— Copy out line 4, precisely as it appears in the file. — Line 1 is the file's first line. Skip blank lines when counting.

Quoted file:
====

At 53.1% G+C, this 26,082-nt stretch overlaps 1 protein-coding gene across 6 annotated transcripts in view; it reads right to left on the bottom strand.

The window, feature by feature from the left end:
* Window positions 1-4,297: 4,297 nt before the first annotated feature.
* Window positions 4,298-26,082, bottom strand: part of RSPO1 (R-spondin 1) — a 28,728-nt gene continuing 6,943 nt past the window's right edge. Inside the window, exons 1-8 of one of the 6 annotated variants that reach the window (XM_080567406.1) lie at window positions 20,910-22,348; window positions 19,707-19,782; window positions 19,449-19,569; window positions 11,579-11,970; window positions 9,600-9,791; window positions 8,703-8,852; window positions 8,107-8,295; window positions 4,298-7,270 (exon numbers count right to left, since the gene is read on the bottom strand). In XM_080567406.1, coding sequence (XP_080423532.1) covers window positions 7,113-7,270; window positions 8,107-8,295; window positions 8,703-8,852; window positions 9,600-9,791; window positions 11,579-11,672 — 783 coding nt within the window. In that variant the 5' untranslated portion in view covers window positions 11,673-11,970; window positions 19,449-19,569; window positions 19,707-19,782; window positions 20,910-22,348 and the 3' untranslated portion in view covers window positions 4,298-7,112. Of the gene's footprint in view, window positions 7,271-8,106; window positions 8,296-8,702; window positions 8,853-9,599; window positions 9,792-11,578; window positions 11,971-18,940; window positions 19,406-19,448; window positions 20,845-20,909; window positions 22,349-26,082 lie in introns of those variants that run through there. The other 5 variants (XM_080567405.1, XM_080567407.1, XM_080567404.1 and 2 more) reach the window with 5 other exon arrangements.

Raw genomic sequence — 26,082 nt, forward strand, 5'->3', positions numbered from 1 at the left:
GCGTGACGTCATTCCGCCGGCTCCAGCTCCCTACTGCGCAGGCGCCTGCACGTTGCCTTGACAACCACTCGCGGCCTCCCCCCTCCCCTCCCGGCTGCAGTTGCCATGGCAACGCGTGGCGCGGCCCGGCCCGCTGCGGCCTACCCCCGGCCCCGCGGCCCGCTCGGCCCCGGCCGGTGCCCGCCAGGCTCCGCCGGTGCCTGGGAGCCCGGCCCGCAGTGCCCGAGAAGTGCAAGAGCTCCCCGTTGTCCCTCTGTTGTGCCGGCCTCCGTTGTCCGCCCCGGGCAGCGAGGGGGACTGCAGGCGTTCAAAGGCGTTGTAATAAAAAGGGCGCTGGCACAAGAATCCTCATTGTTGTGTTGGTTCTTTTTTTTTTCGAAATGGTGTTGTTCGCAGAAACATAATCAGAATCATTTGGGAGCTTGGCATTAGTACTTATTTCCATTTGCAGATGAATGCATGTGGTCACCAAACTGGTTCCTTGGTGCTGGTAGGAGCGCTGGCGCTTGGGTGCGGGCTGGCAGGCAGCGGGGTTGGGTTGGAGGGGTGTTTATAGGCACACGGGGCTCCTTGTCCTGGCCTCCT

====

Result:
* Window positions 4,298-26,082, bottom strand: part of RSPO1 (R-spondin 1) — a 28,728-nt gene continuing 6,943 nt past the window's right edge. Inside the window, exons 1-8 of one of the 6 annotated variants that reach the window (XM_080567406.1) lie at window positions 20,910-22,348; window positions 19,707-19,782; window positions 19,449-19,569; window positions 11,579-11,970; window positions 9,600-9,791; window positions 8,703-8,852; window positions 8,107-8,295; window positions 4,298-7,270 (exon numbers count right to left, since the gene is read on the bottom strand). In XM_080567406.1, coding sequence (XP_080423532.1) covers window positions 7,113-7,270; window positions 8,107-8,295; window positions 8,703-8,852; window positions 9,600-9,791; window positions 11,579-11,672 — 783 coding nt within the window. In that variant the 5' untranslated portion in view covers window positions 11,673-11,970; window positions 19,449-19,569; window positions 19,707-19,782; window positions 20,910-22,348 and the 3' untranslated portion in view covers window positions 4,298-7,112. Of the gene's footprint in view, window positions 7,271-8,106; window positions 8,296-8,702; window positions 8,853-9,599; window positions 9,792-11,578; window positions 11,971-18,940; window positions 19,406-19,448; window positions 20,845-20,909; window positions 22,349-26,082 lie in introns of those variants that run through there. The other 5 variants (XM_080567405.1, XM_080567407.1, XM_080567404.1 and 2 more) reach the window with 5 other exon arrangements.